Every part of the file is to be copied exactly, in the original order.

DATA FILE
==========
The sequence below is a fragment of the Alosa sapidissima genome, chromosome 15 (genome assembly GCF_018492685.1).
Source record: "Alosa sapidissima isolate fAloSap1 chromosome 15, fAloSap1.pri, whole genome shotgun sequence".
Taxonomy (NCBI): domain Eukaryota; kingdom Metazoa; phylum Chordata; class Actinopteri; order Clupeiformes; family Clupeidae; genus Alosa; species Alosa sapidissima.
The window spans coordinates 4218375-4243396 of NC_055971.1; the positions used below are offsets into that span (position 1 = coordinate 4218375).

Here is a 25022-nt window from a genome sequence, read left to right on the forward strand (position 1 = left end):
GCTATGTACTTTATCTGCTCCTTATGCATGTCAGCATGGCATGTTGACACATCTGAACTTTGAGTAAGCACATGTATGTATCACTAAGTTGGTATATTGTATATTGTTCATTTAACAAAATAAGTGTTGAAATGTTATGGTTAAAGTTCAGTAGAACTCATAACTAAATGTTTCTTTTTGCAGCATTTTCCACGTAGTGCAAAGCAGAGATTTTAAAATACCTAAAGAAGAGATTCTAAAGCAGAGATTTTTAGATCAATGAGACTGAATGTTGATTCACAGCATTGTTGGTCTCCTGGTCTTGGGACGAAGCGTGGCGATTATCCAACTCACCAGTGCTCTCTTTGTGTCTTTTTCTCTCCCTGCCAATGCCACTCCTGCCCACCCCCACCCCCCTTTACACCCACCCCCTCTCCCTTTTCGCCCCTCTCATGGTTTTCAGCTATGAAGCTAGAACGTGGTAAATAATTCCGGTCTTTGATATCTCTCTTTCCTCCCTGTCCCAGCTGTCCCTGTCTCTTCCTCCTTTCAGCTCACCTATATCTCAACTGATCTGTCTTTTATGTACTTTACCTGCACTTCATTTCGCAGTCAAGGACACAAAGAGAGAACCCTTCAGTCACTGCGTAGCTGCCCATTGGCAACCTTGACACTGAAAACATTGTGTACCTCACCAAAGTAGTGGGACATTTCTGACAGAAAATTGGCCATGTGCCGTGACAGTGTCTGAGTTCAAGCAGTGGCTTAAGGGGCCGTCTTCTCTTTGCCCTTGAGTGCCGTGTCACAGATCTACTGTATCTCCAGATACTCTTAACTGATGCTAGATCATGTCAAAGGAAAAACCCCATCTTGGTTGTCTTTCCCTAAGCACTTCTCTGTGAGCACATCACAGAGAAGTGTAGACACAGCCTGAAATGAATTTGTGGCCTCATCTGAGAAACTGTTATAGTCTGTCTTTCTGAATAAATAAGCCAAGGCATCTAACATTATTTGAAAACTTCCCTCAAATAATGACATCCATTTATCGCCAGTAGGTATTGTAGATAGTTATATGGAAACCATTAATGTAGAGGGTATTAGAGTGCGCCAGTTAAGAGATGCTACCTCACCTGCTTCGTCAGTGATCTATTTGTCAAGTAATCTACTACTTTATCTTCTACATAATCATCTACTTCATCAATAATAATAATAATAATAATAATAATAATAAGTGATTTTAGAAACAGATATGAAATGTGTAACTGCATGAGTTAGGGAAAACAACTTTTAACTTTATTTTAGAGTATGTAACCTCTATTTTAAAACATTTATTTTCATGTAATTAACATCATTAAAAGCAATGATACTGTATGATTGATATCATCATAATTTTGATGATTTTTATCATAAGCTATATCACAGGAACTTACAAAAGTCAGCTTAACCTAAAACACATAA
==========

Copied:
The sequence below is a fragment of the Alosa sapidissima genome, chromosome 15 (genome assembly GCF_018492685.1).
Source record: "Alosa sapidissima isolate fAloSap1 chromosome 15, fAloSap1.pri, whole genome shotgun sequence".
Taxonomy (NCBI): domain Eukaryota; kingdom Metazoa; phylum Chordata; class Actinopteri; order Clupeiformes; family Clupeidae; genus Alosa; species Alosa sapidissima.
The window spans coordinates 4218375-4243396 of NC_055971.1; the positions used below are offsets into that span (position 1 = coordinate 4218375).

Here is a 25022-nt window from a genome sequence, read left to right on the forward strand (position 1 = left end):
GCTATGTACTTTATCTGCTCCTTATGCATGTCAGCATGGCATGTTGACACATCTGAACTTTGAGTAAGCACATGTATGTATCACTAAGTTGGTATATTGTATATTGTTCATTTAACAAAATAAGTGTTGAAATGTTATGGTTAAAGTTCAGTAGAACTCATAACTAAATGTTTCTTTTTGCAGCATTTTCCACGTAGTGCAAAGCAGAGATTTTAAAATACCTAAAGAAGAGATTCTAAAGCAGAGATTTTTAGATCAATGAGACTGAATGTTGATTCACAGCATTGTTGGTCTCCTGGTCTTGGGACGAAGCGTGGCGATTATCCAACTCACCAGTGCTCTCTTTGTGTCTTTTTCTCTCCCTGCCAATGCCACTCCTGCCCACCCCCACCCCCCTTTACACCCACCCCCTCTCCCTTTTCGCCCCTCTCATGGTTTTCAGCTATGAAGCTAGAACGTGGTAAATAATTCCGGTCTTTGATATCTCTCTTTCCTCCCTGTCCCAGCTGTCCCTGTCTCTTCCTCCTTTCAGCTCACCTATATCTCAACTGATCTGTCTTTTATGTACTTTACCTGCACTTCATTTCGCAGTCAAGGACACAAAGAGAGAACCCTTCAGTCACTGCGTAGCTGCCCATTGGCAACCTTGACACTGAAAACATTGTGTACCTCACCAAAGTAGTGGGACATTTCTGACAGAAAATTGGCCATGTGCCGTGACAGTGTCTGAGTTCAAGCAGTGGCTTAAGGGGCCGTCTTCTCTTTGCCCTTGAGTGCCGTGTCACAGATCTACTGTATCTCCAGATACTCTTAACTGATGCTAGATCATGTCAAAGGAAAAACCCCATCTTGGTTGTCTTTCCCTAAGCACTTCTCTGTGAGCACATCACAGAGAAGTGTAGACACAGCCTGAAATGAATTTGTGGCCTCATCTGAGAAACTGTTATAGTCTGTCTTTCTGAATAAATAAGCCAAGGCATCTAACATTATTTGAAAACTTCCCTCAAATAATGACATCCATTTATCGCCAGTAGGTATTGTAGATAGTTATATGGAAACCATTAATGTAGAGGGTATTAGAGTGCGCCAGTTAAGAGATGCTACCTCACCTGCTTCGTCAGTGATCTATTTGTCAAGTAATCTACTACTTTATCTTCTACATAATCATCTACTTCATCAATAATAATAATAATAATAATAATAATAATAAGTGATTTTAGAAACAGATATGAAATGTGTAACTGCATGAGTTAGGGAAAACAACTTTTAACTTTATTTTAGAGTATGTAACCTCTATTTTAAAACATTTATTTTCATGTAATTAACATCATTAAAAGCAATGATACTGTATGATTGATATCATCATAATTTTGATGATTTTTATCATAAGCTATATCACAGGAACTTACAAAAGTCAGCTTAACCTAAAACACATAA